Use of 5α-reductase Inhibitors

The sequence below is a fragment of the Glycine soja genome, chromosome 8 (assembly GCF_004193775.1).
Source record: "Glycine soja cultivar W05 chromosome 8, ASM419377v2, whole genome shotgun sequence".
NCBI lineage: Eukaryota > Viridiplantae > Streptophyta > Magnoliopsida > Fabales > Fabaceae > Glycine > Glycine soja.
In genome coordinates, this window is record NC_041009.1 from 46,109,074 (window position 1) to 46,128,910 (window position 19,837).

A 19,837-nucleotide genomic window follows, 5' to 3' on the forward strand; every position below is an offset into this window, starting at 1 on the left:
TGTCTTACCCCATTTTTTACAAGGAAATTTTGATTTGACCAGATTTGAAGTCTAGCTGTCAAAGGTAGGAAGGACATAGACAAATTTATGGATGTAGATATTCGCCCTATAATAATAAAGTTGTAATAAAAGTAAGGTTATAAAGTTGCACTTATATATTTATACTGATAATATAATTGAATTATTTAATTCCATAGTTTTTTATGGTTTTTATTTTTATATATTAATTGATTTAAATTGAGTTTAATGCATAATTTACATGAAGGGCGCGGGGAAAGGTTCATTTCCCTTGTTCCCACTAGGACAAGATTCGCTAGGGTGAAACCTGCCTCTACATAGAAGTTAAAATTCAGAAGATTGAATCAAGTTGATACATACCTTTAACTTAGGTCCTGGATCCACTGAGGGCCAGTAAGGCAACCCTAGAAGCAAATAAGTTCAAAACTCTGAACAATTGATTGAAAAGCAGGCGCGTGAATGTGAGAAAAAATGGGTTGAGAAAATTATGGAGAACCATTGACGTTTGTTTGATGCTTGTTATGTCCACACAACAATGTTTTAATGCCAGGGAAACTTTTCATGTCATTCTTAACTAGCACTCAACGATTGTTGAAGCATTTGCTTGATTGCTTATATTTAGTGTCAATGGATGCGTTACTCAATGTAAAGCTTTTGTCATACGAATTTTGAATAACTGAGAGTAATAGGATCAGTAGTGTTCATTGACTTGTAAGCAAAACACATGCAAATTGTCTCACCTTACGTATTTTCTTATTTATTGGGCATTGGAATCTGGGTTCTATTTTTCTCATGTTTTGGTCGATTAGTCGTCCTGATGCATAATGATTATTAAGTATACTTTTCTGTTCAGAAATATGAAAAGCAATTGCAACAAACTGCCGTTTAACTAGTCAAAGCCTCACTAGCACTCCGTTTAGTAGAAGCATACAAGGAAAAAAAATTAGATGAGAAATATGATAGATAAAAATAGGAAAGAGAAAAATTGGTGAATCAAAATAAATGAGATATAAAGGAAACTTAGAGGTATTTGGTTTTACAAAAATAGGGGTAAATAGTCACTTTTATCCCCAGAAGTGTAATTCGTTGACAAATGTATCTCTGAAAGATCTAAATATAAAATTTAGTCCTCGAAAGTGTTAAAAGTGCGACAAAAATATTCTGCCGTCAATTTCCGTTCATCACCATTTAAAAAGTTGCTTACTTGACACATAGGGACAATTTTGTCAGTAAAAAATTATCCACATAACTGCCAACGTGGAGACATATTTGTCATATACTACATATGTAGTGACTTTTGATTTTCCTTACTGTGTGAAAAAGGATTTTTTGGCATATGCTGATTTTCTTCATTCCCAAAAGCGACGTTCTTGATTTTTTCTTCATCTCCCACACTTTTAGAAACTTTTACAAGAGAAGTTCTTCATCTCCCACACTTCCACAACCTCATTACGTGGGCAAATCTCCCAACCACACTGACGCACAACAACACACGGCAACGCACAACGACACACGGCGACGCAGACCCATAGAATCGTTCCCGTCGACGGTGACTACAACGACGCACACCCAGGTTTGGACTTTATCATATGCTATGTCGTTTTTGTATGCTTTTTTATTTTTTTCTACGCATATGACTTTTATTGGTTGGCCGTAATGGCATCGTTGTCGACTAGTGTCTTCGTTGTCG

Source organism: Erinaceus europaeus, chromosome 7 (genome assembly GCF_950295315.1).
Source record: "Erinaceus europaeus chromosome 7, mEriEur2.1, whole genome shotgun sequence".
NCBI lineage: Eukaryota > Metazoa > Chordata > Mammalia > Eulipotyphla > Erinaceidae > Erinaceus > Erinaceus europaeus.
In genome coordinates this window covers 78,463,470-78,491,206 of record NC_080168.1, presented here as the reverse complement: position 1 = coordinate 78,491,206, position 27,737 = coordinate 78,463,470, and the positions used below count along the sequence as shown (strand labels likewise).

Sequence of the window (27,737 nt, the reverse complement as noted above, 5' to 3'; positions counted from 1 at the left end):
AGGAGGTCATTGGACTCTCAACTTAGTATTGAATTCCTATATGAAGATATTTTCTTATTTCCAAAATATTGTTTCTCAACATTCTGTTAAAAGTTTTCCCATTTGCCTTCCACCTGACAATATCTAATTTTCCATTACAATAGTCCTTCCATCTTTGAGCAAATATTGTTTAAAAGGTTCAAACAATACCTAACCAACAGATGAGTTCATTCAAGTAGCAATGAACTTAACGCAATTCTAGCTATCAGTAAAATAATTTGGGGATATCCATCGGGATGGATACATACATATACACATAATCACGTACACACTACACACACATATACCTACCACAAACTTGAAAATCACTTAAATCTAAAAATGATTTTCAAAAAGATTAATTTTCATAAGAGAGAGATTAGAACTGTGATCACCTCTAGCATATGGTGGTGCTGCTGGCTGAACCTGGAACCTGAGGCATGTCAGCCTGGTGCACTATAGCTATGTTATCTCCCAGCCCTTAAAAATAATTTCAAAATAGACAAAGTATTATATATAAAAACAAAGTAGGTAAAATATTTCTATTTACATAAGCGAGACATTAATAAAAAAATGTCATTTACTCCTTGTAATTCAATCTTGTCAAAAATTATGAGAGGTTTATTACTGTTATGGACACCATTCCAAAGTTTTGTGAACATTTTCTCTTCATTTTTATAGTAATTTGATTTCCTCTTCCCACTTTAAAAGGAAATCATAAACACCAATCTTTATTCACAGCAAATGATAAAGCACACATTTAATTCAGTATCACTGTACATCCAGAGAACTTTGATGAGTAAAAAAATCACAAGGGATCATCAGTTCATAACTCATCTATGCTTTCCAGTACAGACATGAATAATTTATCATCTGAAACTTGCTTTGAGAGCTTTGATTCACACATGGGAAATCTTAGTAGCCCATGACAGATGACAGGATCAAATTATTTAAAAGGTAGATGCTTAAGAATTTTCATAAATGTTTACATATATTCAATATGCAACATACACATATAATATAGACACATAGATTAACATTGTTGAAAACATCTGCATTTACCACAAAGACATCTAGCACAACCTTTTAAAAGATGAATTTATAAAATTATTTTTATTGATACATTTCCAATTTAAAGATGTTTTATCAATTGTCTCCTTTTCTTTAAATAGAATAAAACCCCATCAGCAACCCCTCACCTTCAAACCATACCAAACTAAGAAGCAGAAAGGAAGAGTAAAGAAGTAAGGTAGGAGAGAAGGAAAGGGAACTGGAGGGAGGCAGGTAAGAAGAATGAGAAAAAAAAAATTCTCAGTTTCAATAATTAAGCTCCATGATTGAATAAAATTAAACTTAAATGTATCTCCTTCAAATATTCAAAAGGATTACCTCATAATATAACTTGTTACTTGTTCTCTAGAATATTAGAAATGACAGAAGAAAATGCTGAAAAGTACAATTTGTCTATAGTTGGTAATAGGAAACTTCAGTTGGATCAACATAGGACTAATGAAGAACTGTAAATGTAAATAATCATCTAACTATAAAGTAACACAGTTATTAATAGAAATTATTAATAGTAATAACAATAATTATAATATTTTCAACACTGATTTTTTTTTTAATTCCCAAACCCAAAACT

There are 3 types of 5-AR isoenzymes responsible for cell growth: type 1 (5-AR1), type 2 (5-AR2), and type 3 (5-AR3). Finasteride, a 5-AR enzyme inhibitor, inhibits 5-AR1. Finasteride was approved by the FDA in 1992 for the treatment of BPH.56 A study published in 2003 in the New England Journal of Medicine reported a 24.8% reduction in low-grade prostate cancer with the use of finasteride (P<0.001). However, the finasteride group had a 27% increased risk of developing high-grade prostate cancer compared to the placebo group (P<0.001).57 Dutasteride, a 5-AR1 and 5-AR2 inhibitor, was found to reduce the risk of low-grade prostate cancer by 23% (P<0.001) in a study involving over 6,000 men. In the dutasteride trial, the incidence of high-grade prostate cancer during the 4 years of the study did not increase significantly (P=0.15). However, 29 of the men using dutasteride were diagnosed with high-grade prostate cancer, compared to only 1 in the placebo group.58 If physicians are using finasteride and dutasteride, it is the physician’s responsibility to discuss the possible side effects of this medication, including the potential increased risk of high-grade prostate cancer.